The Network's Beginnings
Weak democratic institutions and a failure to improve the quality of life for millions have ushered in a new era of populism and authoritarianism in Latin America. The result: a step back for the rule of law and democracy. Organizations promoting human rights and democracy have stepped in to confront this challenge, but without a platform for exchanging ideas and coordinating activities, successes are only short-lived.
In an effort to fill this gap and strengthen the capacity of these organizations, the a meeting of civil society organizations was coordinated in Panama City, Panama to discuss the creation of a regional network. More than 140 leaders from non-governmental organizations, unions, judiciaries, and the public sector came together for the forum. Participants identified how to best consolidate the network so that it could defend and advance democratic practices in the region.
The New Network
Through a consensus, the participants voted for the creation of a new network, independent but affiliated with the World Movement for Democracy. Representatives were elected to represent their countries and their Sub-regions in the Network. Now that the Network exists, the challenge before it is to effectively promote democratic values, protect civil society and launch new initiatives and coordinated efforts in response to the obstacles to democracy.
Democracy and Development
The meeting provided an opportunity for the open exchange of ideas and experiences. The Mayor of Panama City, Mr. Juan Carlos Navarro, introduced the importance of participatory democracy and how the political parties, NGOs, unions and all the sectors of civil society must work together for the common good. Former Peruvian President Toledo in the inaugural speech expressed the relationship between democracy and development, saying “If we are not capable of reducing poverty, we will be encouraging cheap populism, which does serious damage to democracy”.
Mr. Carl Gershman, President of the National Endowment for Democracy, a private organization in Washington, DC, issued an urgent appeal for an improved democracy in order to halt the backlash occurring in the region. Similarly, US Congressman Gregory Meeks expressed his support for the free agreements and the integration of efforts among all the actors in the region, while requesting democratic agendas with “social faces”. He also congratulated the involvement of student movements in the strengthening of democracy in cases like Venezuela.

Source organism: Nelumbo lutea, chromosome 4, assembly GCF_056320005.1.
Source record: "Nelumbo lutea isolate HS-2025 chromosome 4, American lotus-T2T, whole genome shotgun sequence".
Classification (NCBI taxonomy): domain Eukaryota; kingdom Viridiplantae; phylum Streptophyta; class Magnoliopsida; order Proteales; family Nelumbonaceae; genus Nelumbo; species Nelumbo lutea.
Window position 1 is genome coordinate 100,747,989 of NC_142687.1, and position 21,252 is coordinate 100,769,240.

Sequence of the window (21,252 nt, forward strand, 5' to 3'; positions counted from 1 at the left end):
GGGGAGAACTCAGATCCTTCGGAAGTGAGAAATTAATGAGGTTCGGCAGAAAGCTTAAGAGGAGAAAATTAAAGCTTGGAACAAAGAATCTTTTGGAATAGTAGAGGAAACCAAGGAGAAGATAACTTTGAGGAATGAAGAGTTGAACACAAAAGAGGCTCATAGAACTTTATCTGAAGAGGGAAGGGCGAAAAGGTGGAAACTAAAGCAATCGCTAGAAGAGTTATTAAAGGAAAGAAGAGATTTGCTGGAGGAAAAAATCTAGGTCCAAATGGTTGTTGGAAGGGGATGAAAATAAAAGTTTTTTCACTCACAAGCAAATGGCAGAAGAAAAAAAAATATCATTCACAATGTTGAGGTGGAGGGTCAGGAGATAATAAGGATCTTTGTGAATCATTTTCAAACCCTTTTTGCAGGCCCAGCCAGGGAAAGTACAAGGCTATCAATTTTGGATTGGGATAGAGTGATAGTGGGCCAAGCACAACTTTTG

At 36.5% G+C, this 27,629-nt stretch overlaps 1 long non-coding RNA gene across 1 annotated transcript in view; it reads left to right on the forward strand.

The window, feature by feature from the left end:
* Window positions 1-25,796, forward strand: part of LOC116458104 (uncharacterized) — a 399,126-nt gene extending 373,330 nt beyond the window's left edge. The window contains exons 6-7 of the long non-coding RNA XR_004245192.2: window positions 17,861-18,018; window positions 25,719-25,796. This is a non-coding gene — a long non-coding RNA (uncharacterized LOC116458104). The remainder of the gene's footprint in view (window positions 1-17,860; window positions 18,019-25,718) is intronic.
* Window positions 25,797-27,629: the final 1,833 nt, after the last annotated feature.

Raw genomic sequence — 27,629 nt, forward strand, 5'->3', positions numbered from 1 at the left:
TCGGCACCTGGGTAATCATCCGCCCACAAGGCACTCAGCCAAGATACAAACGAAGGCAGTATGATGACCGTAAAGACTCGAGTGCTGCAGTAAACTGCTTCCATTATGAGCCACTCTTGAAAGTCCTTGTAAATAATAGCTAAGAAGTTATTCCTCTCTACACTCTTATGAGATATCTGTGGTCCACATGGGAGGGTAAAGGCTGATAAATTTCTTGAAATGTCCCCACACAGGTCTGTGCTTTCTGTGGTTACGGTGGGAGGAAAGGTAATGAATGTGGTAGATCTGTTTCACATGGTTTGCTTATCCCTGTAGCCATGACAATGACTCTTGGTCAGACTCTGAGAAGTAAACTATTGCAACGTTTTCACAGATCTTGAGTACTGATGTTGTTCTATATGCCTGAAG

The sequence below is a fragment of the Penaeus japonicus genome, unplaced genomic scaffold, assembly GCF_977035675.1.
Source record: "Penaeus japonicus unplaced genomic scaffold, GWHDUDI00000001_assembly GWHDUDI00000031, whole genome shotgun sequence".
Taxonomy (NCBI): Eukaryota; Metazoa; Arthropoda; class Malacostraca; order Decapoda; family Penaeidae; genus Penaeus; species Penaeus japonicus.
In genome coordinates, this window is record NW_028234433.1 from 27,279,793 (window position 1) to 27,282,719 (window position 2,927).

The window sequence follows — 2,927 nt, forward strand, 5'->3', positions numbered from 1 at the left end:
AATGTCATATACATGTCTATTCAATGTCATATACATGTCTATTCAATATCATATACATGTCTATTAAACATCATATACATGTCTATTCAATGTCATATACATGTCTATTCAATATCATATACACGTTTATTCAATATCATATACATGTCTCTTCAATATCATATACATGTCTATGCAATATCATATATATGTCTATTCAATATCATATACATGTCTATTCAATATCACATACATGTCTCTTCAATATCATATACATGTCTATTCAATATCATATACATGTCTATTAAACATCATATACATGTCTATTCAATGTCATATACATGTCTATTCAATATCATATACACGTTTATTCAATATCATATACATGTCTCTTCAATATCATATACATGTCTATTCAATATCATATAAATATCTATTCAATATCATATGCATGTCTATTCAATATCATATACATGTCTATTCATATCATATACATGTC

Role of Women
Special attention in the Assembly was paid to the role of women in Latin American countries, holding a special session in the introductory open forum with a panel with women leaders from across the region. It was an opportunity to share experiences on improvements and necessities in the region. All agreed that the voice and participation of women is not a gift granted by the power structure, but rather a right and a fundamental tool if we want to achieve stable and representative democracies and real sustainable development.
Priorities in our Agenda
The participants were actively involved in open discussion in Topical workshops and after hour’s meetings. Topical workshops included:
- Democracy and Role of Women
- Ethnic Minorities and Young Groups: Interactive role and challenges
- Governance, Democracy, Development and Consequences of Social Exclusion: Poverty, inequality and difficulties of current institutions to fulfill social requirements of democracy
- Challenges of Business Sectors to promote democracy and support civil society Sector
The participants developed new approaches to both new and old problems. Those NGOs, unions, political parties and leaders involved were able to achieve a bit of the innovation necessary to face the tremendous challenges ahead.